The International Monetary Fund’s (IMF) Regional Economic Outlook states that Sub-Saharan Africa’s growth performance will be negatively impacted by China’s weakening economy. In a year, the average growth rate in the region could drop by around 0.25 percentage points for every percentage point that China’s growth rate declined.
For oil exporting nations like Nigeria, the loss may be an average of 0.5 percentage points. A fall in China’s economic growth could have a direct effect on African nations that mainly rely on exporting commodities like metals, minerals, and gasoline, as China is a significant trading partner.
It has been expected that the region’s economic growth will be hampered by the decline in Chinese demand for these commodities as well as a decline in sovereign loans to the region, which fell below $1 billion in 2022—the lowest sum in nearly two decades—especially for infrastructure projects.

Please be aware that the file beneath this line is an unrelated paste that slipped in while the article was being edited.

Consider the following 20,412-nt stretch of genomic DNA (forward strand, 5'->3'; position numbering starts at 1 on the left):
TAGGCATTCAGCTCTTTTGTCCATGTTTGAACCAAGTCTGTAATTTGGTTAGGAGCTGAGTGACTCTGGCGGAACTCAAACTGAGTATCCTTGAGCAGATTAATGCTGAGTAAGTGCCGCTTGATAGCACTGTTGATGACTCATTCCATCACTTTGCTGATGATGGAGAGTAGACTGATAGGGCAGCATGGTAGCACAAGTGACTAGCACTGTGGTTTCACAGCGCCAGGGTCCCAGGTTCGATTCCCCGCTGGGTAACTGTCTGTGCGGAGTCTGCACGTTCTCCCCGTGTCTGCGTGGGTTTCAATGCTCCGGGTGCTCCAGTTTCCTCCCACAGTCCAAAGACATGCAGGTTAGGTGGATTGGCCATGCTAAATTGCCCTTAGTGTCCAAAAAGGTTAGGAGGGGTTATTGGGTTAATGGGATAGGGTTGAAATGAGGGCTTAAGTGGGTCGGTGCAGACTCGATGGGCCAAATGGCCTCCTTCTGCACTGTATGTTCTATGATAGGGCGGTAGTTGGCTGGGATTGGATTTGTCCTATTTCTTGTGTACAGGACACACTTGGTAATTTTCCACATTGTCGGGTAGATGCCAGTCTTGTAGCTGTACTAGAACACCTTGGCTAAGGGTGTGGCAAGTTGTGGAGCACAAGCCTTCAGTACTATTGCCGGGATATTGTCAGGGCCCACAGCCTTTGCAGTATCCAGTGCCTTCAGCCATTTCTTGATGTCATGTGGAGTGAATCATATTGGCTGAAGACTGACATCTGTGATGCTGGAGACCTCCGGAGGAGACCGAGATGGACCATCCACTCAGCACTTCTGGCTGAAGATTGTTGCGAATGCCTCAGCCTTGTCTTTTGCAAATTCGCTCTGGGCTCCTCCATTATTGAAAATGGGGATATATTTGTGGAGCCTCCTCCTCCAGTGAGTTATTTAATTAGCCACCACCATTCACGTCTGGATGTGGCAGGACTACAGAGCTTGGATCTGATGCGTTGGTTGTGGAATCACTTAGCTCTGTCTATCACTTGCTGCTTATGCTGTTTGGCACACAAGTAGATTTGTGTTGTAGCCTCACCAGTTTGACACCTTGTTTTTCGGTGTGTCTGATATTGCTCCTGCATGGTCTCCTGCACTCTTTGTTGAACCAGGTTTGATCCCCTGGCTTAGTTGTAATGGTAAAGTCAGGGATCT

Therefore, in order to mitigate the effects of China’s slowing economy, African nations must diversify their economies and reduce their reliance on a small number of important exports. Moreover, investigating substitute investment prospects and advancing regional economic integration could function as a safeguard against the consequences of China’s economic recession.
Strengthening domestic policies to manage public debt responsibly and boost economic resilience will be crucial to navigating the uncertainties brought on by the changing dynamics in the global economic environment. Long-term sustainable prosperity in the region may also be aided by cooperative efforts between China and African nations to investigate new channels of cooperation outside of established trade and investment patterns.